Bulletin Board: ‘He Is Not a Victim’: Our Austin Bomber Coverage Explained

‘He Is Not a Victim’: Our Austin Bomber Coverage Explained Photo Officials investigating near a vehicle where Mark Conditt, the suspect in the deadly Austin bombings, blew himself up as the authorities closed in on him in Round Rock, Tex., on March 21. Credit Jay Janner/Austin American-Statesman, via Associated Press Many news organizations, including our own, came under criticism from some readers last week for coverage of the bombings in and near Austin, Tex. Some said The Times’s initial reporting on the suspect, Mark Conditt, treated him too lightly or did too much to humanize him because he was white and Christian.
We invited readers to share with us their questions or comments on the reporting. We heard from about 2,000 readers. We’re running a selection of their questions with some responses from our journalists below. The questions have been condensed and edited for clarity.
Please see this as the start of a conversation. We welcome you to leave additional remarks in the commen..

For the U.S. and China, a Technology Cold War That’s Freezing Over

For the U.S. and China, a Technology Cold War That’s Freezing Over Photo The Apple Store in Shanghai. A fight between the United States and China is cleaving the high-tech realm. Credit Imaginechina, via Associated Press A cold war is being waged across the world’s most advanced industries. And it just got a lot chillier.
Recent tit-for-tat trade actions could deepen what has become a global contest for technological dominance between the United States and China, home to the planet’s largest population of internet users and a flourishing community of start-ups and innovative companies.
The Trump administration this week accused Beijing of stealing valuable technological know-how from American companies as it proposed tariffs on $60 billion in Chinese goods and curbs on Chinese investments. China responded with its own set of penalties aimed at American products.
The fight between the two countries is cleaving the high-tech realm. The world’s two biggest economies have each become incre..

Uber’s Self-Driving Cars Were Struggling Before Arizona Crash

Uber’s Self-Driving Cars Were Struggling Before Arizona Crash SAN FRANCISCO — Uber’s robotic vehicle project was not living up to expectations months before a self-driving car operated by the company struck and killed a woman in Tempe, Ariz.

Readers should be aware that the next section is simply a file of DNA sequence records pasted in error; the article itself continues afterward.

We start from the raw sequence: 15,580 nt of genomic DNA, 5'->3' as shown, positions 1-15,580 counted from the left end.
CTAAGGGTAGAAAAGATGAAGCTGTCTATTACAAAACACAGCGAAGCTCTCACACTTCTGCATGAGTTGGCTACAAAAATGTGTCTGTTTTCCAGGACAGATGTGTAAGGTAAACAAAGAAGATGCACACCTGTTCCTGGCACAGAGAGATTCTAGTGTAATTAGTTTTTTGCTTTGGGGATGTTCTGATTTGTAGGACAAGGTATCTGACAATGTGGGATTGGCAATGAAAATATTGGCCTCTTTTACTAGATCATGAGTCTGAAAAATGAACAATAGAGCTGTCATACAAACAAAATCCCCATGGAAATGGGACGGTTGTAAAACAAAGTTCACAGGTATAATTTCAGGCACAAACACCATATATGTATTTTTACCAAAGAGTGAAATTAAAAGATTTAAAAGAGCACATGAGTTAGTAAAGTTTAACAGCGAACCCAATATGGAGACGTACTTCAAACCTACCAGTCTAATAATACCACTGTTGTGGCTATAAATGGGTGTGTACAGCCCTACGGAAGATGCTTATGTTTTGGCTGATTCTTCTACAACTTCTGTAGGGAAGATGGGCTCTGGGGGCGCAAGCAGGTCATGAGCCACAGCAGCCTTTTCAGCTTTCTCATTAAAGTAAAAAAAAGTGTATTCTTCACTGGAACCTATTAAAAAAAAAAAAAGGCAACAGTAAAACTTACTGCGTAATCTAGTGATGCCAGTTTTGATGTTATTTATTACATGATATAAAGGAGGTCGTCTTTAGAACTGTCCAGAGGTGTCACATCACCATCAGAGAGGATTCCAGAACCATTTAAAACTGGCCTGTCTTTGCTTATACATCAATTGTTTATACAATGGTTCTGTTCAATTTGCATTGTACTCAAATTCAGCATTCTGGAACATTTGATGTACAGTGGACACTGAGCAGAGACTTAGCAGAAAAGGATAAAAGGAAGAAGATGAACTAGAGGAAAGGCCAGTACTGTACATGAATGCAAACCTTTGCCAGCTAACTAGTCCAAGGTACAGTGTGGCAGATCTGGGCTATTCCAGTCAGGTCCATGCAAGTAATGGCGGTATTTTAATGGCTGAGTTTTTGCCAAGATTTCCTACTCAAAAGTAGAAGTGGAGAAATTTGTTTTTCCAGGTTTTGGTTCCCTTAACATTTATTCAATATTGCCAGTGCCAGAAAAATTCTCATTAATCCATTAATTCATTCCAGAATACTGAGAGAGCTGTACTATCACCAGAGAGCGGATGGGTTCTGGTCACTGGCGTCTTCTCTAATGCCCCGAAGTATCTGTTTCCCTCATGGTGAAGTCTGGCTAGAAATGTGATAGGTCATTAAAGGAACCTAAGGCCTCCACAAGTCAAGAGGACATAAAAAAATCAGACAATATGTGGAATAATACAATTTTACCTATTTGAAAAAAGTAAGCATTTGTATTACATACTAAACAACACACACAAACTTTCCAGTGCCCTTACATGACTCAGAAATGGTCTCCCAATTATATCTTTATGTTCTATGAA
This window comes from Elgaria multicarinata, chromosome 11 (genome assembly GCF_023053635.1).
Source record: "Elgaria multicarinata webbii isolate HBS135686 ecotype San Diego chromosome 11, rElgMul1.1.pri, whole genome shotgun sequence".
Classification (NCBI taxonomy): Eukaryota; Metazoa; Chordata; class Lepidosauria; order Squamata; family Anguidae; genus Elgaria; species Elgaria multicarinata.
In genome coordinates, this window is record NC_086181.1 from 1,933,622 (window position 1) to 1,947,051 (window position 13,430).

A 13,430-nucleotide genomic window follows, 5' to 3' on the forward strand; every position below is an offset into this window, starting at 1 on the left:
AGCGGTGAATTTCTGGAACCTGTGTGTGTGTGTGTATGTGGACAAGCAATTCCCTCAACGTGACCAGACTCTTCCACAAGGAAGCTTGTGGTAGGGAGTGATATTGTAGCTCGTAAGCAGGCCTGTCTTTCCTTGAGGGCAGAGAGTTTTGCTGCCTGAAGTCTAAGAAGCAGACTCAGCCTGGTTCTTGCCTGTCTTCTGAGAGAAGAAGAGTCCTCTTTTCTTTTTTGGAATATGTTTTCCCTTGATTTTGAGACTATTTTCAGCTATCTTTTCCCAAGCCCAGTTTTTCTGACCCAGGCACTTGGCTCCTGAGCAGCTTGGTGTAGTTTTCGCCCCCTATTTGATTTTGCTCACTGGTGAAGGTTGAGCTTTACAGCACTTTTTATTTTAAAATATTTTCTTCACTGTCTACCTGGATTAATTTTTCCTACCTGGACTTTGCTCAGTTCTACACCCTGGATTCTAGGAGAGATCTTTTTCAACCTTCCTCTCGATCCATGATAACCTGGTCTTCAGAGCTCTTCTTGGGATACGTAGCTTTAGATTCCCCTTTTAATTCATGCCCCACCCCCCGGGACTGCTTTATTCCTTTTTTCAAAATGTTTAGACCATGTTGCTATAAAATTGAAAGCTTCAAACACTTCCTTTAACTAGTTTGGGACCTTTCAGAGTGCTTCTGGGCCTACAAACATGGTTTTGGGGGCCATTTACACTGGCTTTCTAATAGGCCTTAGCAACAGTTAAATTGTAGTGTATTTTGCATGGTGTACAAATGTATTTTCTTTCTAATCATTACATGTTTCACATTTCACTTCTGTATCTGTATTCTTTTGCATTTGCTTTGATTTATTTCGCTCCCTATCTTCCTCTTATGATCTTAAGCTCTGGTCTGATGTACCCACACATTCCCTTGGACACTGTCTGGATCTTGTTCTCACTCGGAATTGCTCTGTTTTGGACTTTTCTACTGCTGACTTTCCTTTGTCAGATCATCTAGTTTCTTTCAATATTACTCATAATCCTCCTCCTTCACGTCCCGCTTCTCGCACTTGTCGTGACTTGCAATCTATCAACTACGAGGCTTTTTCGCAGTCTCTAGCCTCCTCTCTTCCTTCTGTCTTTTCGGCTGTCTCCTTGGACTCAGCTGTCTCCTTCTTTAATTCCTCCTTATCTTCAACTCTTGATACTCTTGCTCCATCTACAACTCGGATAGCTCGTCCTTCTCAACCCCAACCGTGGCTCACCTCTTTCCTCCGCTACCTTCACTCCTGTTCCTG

The cars were having trouble driving through construction zones and next to tall vehicles, like big rigs. And Uber’s human drivers had to intervene far more frequently than the drivers of competing autonomous car projects.
Waymo, formerly the self-driving car project of Google, said that in tests on roads in California last year, its cars went an average of nearly 5,600 miles before the driver had to take control from the computer to steer out of trouble. As of March, Uber was struggling to meet its target of 13 miles per “intervention” in Arizona, according to 100 pages of company documents obtained by The New York Times and two people familiar with the company’s operations in the Phoenix area but not permitted to speak publicly about it.
Yet Uber..

Recent Commercial Real Estate Transactions

Supported by Commercial Real Estate Recent Commercial Real Estate Transactions Photo Credit Marcelo Krasilcic RECENT SALE$1.75 MILLION
221 Roebling Street (between South Second and South Third Streets)
Williamsburg, Brooklyn
An investor who owns other Brooklyn properties has bought this vacant 2,400-square-foot, three-story building, built around 1901, with plans to create three luxury rentals — a duplex on the lower floors, and two units above — and possibly extending the property back 15 feet. The building, on a 20-by-75-foot lot and originally listed at $2.1 million, has a large backyard and an attic, and offers 1,845 square feet in air rights.
Buyer: 221 Roebling Street
Seller: Rafael Medina Family Trust
Seller’s Brokers: Daniel Barcelowsky, Evergreen Realty & Investments
Photo Palisades Media Group has taken a corner space on the 15th floor at 171 Madison Avenue in Manhattan. Credit Alyson Leiter RECENT LEASE$52/SQ. FT.
$205,400 approximate annual rent
171 Madison Avenue (at..

Books News: Canceled Deals and Pulped Books, as the Publishing Industry Confronts Sexual Harassment

Supported by Business Day | Books News Canceled Deals and Pulped Books, as the Publishing Industry Confronts Sexual Harassment Elizabeth Rusch’s picture book about Mario Molina, the Mexico-born chemist who won the Nobel Prize for his work studying the destruction of the Earth’s ozone layer, was a decade in the making. It took her nearly 30 drafts to get it right, and she was thrilled when the children’s publisher Charlesbridge acquired it in 2013. The book was finally due out next month.
Then, news broke that the book’s illustrator, David Diaz, had been accused of sexual harassment. Worried the book would be clouded by the controversy, Charlesbridge decided to postpone publication of “Mario and the Hole in the Sky,” pulp the finished copies and hire a new illustrator.
“It’s really sad that people won’t be able to read this version,” said Ms. Rusch, who posted a comment on Facebook strongly supporting the women who came forward. “But it’s the right thing to do for the book, and the..